It is easy to love the people far away. It is not always easy to love those close to us. It is easier to give a cup of rice to relieve hunger than to relieve the loneliness and pain of someone unloved in our own home. Bring love into your home for this is where our love for each other must start. -Mother Teresa

Friday, November 6, 2015

Recent Reading

I have a friend who posts about what she is reading. I LOVE IT. I also love when people keep up on their Goodreads.  There are just so many books and so little time...hearing what others are reading helps to sort it out.  Some books that I have read recently including some of my favorite lines and general thoughts from each one:

Paper Towns by John Green

It is a young adult novel and it is not surprise it was made into a movie. It a typical John Green book: teen angst, literary analogies, enjoyable characters...who are teens but with - the unbelievable but no less enjoyable - vocabularies of West Wing Characters). Will I read it again? No. Will I see the movie? Eventually. Will I continue to read John Green (even though I am an adult)? Of course. 

"...the more I realize that humans lack good mirrors. It's so hard for anyone to show us how we look, and so hard for us to show anyone how we feel."

Peeing is like a good book in that it is very, very hard to stop once you start.

I think she thinks my job is to please her, and that should be my dearest wish, and when I don't please her - I get shut out.

Garden Spells by Sarah Addison Allen

In my book club, we each get a turn to nominate three books. Our fellow members secretly vote and the winning book is announced at book club. This book was our November read. One of the reasons I enjoy book club is because I am stretched to read things that I would never pick up. There is not a lot in this book that appeals to me. (I am most turned away by the unrealistic magic and that it is part of a series...I am not a fan of series.) I rated it a two out of 5 which means despite all that, I didn't hate it. It faintly reminded me of books by Cecelia Aherns (PS I Love You, The Gift, Thanks for the Memories).

She drove a convertible, wore diamonds with denim, and she never missed a homecoming game. She was so southern that she cried tears that came straight from the Mississippi, and always smelled faintly of cottonwood and peaches.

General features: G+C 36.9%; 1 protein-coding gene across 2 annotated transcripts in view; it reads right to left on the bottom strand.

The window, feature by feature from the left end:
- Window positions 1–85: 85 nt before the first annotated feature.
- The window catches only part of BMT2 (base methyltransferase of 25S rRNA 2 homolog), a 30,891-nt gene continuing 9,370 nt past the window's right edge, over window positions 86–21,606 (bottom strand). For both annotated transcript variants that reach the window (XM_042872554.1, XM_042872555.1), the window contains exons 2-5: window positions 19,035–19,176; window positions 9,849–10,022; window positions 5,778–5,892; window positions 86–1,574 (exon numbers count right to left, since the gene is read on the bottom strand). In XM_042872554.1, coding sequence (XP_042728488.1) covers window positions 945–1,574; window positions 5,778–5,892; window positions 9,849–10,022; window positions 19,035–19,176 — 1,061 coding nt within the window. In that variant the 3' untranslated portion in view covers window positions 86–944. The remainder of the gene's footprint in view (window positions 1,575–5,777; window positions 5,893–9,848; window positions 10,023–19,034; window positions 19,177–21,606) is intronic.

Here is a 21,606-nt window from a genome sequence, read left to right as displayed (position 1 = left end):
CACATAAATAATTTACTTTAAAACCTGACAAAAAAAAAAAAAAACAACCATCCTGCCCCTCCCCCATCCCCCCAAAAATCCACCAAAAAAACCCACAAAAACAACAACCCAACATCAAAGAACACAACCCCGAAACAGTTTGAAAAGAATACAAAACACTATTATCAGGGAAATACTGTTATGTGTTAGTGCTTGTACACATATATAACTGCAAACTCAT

All the Burgess women in town, who never had less than 6 children each, walked around in a fog until their last child left home. When their youngest finally left the nest, they always did something crazy, like burn all their respectable, high-neck dresses and wear too much perfume.

Strange, after all, depended on your personal definition.

Every Bitter Thing is Sweet by Sara Hagerty

This book was recommended by a blogger that I follow, Shannon at We A Great Parade. I read 3/4 of it but just couldn't read another word. It might be me because I am not in the greatest mental place right now. It might be the book because the author felt pretty neurotic. It may just be the combination of the two....either way, I read most of it. And it made me think...for a book that didn't even finish, you can see that I liked a lot of passages from it! 

The umbilical cord stretched over a wide ocean but was there, nonetheless. The Father had forged a connection, even before our eyes stared into theirs.

We had become a family, in a moment, yet I still didn't know Caleb's birthmarks or Eden's freckles. I couldn't serve their favorite meal or find their ticklish spots....Each of us was a new part of whole, though God had known us as "us" since the beginning of time. We had a history together, though we'd lived apart.

It was as if somewhere in the recess of my mind I believed that if I kept pouring out externally, I wouldn't need to face any internal rifts in my heart. The disconnect between who God made me to be and who I was becoming in order to please Him - to do this Christian life as I believed He'd ordained - was subconscious, but I made a patter out of not addressing it. My concept of God and of following Him was creating enough flurry to hide what was broken inside.

Not only did we define ourselves by our output, we defined each other that way too.

I didn't know how to do "mess" outwardly, in the presence of others. Even those who loved me. I had lived so long tending to the outer parts of me and my faith that I had sparse understanding of how to tend to the inside, much less speak of it to another.

....I had begun to meet others who wore a brand of Christianity that was attractive, but foreign to me. In retrospect it seems orchestrated by God that our everyday circles had broadened enough to bring in a few additional friends of various ages who, individually, pursued God in a way that felt like they were a collective whole. Some of them didn't even know one another. But they all shared something in common. They acted as if they believed God didn't just tolerate them; He enjoyed them. And yet their messes were more visible than mine.

Then we each successive layer of circumstantial pain, new false ideas of God that we'd carried were unearthed....all revealed ways in which I saw God that didn't line up with what His Word said about Him.

Have you read any of these books? 
If so, what were your thoughts? 
What have you been reading recently? 
What are your favorite lines from it? 

1 comment:

  1. Hurray for a book post!!!! :) I have neither read nor previously heard of any of these. I also love book discussion groups because it pushed me out of my comfort zone to read books I likely would never choose. Sometimes I'm surprised by one I really like, other times I vow to never read another by that author! :)

    I'm currently reading: "How to Read a Book" (outstanding, but funny title for a voracious reader, hmmm?), re-reading Teaching From Rest (because it's JUST. THAT. GOOD!) and All The Light We Cannot See (not very far in).